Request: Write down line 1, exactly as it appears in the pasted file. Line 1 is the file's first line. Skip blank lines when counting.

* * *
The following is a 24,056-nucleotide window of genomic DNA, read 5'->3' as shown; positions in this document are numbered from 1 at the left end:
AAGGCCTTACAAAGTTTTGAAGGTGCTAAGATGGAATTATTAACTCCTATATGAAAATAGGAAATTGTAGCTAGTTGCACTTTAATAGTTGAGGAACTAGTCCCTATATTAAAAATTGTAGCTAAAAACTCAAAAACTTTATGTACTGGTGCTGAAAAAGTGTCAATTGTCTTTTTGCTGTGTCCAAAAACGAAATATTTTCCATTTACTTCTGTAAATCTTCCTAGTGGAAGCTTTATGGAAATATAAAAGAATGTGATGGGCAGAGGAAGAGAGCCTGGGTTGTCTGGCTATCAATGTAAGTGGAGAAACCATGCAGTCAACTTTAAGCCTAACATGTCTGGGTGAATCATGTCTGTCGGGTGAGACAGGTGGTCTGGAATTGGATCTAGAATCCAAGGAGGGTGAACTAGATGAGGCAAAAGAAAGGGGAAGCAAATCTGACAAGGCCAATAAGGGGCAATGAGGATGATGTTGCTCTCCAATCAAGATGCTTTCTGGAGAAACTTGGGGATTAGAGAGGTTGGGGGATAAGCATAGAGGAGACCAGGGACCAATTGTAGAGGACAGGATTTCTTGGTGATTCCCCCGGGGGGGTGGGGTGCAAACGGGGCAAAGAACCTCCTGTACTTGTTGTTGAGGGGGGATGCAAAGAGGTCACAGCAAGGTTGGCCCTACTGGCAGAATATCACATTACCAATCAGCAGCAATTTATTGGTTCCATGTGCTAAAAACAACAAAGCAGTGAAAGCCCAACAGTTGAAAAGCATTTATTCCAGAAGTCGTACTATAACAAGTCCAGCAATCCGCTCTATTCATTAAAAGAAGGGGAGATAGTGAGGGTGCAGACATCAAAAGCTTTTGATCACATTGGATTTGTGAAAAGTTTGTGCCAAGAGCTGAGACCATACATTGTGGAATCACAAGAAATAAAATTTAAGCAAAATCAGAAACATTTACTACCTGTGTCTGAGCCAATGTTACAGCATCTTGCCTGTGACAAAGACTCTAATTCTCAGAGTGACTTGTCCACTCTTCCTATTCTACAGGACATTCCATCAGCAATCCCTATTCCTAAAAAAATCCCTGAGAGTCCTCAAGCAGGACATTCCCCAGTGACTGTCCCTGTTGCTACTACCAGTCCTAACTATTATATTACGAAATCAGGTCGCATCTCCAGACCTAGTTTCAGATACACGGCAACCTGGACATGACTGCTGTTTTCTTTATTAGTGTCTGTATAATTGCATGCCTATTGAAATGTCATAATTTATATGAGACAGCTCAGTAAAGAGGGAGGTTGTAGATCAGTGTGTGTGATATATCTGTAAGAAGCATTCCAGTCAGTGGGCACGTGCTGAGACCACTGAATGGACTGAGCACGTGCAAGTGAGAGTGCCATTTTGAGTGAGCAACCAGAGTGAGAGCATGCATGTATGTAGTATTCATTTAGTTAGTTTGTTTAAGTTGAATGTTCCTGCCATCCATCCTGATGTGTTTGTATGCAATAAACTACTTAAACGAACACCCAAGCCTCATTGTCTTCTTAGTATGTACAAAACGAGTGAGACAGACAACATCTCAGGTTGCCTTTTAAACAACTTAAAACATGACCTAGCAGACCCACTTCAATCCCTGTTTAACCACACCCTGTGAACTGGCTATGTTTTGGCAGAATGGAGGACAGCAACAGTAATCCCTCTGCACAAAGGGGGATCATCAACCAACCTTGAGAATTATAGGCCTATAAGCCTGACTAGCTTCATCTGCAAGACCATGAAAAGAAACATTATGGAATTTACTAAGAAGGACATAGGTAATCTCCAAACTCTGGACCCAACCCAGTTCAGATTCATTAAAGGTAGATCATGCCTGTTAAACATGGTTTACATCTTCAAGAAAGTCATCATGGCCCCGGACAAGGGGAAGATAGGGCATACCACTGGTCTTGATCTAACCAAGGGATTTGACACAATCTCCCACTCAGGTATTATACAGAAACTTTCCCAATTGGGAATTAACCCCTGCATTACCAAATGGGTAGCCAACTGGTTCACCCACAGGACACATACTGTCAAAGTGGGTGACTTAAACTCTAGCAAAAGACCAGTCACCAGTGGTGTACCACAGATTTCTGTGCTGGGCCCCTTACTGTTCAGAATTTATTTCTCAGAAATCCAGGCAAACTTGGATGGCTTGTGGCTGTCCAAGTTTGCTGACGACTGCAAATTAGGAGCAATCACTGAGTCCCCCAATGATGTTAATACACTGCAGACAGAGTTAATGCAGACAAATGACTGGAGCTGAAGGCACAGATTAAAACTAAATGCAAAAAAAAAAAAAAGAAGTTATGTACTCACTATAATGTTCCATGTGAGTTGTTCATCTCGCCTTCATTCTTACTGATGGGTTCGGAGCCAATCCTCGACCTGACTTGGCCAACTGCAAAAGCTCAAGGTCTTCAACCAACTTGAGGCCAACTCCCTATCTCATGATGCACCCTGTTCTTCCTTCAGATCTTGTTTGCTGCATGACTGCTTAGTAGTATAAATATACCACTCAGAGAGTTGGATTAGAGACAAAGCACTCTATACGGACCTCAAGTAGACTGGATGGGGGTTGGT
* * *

The following is a 24,056-nucleotide window of genomic DNA, read 5'->3' as shown; positions in this document are numbered from 1 at the left end: